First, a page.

Ezra Jack Keats' The Snowy Day topped the list, followed by Dr. Seuss' The Cat in the Hat

By Joelle Goldstein
January 13, 2020 06:52 PM
The Snowy Day

The Snowy Day is New York City’s most wanted!

The award-winning children’s picture book, written by Ezra Jack Keats, topped New York City’s Public Library list for the most checked-out books in its 125-year history, according to new research from the public library system.

A team of experts at the library determined that The Snowy Day, which follows an African American boy named Peter who explores his neighborhood after the first snowfall of the season, had been checked out 485,583 times since the library’s opening in 1895.

Following closely behind in the top 5 list were The Cat in the Hat by Dr. Seuss with 469,650 checkouts, 1984 by George Orwell with 441,770 checkouts, Where The Wild Things Are by Maurice Sendak with 436,016 checkouts, and To Kill A Mockingbird by Harper Lee with 422,912 checkouts.

The other books that rounded out the list include Charlotte’s Web by E.B. White, Fahrenheit 451 by Ray Bradbury, How To Win Friends and Influence People by Dale Carnegie, Harry Potter and the Sorcerer’s Stone by J.K. Rowling, and The Very Hungry Caterpillar by Eric Carle.

The Cat in the Hat

RELATED: San Francisco Library Receives 100-Year Overdue Book Ironically Entitled Forty Minutes Late

A sole honorable mention was given to Goodnight Moon by Margaret Wise Brown — a book that researchers believe would have made it in the top 10 if it had been carried in the library from the time it was published.

Interestingly enough, experts noted in their research that children’s librarian Anne Carroll Moore disliked Goodnight Moon so much when it first came out in 1947 that she refused to carry it in the New York Public Library. It wasn’t until 1972 that the system finally obtained the book, which significantly impacted its numbers when calculating the recent checkout list.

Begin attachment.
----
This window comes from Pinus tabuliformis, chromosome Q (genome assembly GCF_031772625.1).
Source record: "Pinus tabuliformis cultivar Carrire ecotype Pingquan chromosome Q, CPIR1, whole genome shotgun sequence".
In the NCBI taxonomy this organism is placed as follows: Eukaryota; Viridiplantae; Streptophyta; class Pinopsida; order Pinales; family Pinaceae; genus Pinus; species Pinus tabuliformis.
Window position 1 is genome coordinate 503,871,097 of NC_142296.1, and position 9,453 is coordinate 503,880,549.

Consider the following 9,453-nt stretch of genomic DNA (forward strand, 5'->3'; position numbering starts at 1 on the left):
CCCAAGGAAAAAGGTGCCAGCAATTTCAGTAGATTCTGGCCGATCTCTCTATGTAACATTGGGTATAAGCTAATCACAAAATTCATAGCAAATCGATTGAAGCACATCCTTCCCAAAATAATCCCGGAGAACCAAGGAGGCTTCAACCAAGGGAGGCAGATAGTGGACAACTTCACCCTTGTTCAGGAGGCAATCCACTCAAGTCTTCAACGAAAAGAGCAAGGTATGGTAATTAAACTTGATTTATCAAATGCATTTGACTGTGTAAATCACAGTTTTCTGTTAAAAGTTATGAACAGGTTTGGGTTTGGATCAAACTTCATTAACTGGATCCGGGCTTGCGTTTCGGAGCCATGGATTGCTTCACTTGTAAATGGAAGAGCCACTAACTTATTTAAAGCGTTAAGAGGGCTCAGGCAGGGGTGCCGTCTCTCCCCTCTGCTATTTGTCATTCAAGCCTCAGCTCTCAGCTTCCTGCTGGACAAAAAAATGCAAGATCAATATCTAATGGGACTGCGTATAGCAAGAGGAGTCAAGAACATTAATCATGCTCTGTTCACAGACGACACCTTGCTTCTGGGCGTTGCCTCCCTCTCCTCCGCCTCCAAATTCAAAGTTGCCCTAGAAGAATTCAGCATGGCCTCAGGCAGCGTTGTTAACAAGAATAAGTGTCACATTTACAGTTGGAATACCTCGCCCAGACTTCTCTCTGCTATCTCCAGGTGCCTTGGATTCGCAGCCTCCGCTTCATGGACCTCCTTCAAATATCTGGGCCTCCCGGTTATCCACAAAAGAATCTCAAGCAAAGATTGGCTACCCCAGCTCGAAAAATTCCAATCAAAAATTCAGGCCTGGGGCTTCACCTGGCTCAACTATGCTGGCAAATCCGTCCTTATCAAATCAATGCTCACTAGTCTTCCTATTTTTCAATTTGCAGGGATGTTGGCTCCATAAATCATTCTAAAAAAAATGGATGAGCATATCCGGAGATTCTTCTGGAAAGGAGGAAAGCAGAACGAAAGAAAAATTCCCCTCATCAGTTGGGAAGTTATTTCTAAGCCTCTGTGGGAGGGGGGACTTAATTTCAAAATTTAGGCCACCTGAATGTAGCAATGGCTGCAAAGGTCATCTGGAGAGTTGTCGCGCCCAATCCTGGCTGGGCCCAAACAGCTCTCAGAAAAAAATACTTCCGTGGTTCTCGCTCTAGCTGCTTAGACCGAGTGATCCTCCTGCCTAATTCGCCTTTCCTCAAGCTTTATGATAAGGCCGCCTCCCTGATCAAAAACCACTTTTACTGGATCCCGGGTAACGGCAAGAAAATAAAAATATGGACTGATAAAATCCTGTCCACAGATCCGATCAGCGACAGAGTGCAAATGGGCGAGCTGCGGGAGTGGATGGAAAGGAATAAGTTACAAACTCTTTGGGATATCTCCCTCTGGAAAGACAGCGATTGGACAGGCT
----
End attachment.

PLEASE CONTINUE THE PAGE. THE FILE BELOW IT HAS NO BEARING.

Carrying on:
While compiling the first-ever list, the library said a team of researchers worked together and considered a number of key factors.

Harry Potter and the Sorcerer's Stone
Charlotte's Web

Historic checkout and circulation data for all formats, including e-books, overall trends, current events, popularity, length of time in print, and presence in the library catalog were all taken into consideration when collecting their data and research.

Andrew Medlar, the head of the library’s book-buying operations team and worked on the list, told The New York Times that the process took more than six months to complete.

“There was a little bit of art to the science of doing this,” he told the outlet. “The idea was to see what has been generally popular out in the world. We wanted to start from the love of books and the love of reading rather than the numbers.”

RELATED VIDEO: Books Won’t Go Extinct, Not on This Third Grader’s Watch

The New York City Public Library is one of the largest library systems in the United States and the world, its website states.

There are currently 92 locations throughout the Bronx, Manhattan, and Staten Island, that see approximately 16 million visitors annually. Millions more from all over the world use the public library’s resources online.

This year, the library is celebrating its 125th anniversary by sharing book lists, launching public programs, sending “Book of the Day” emails, and holding a gala, among others.

Advertisement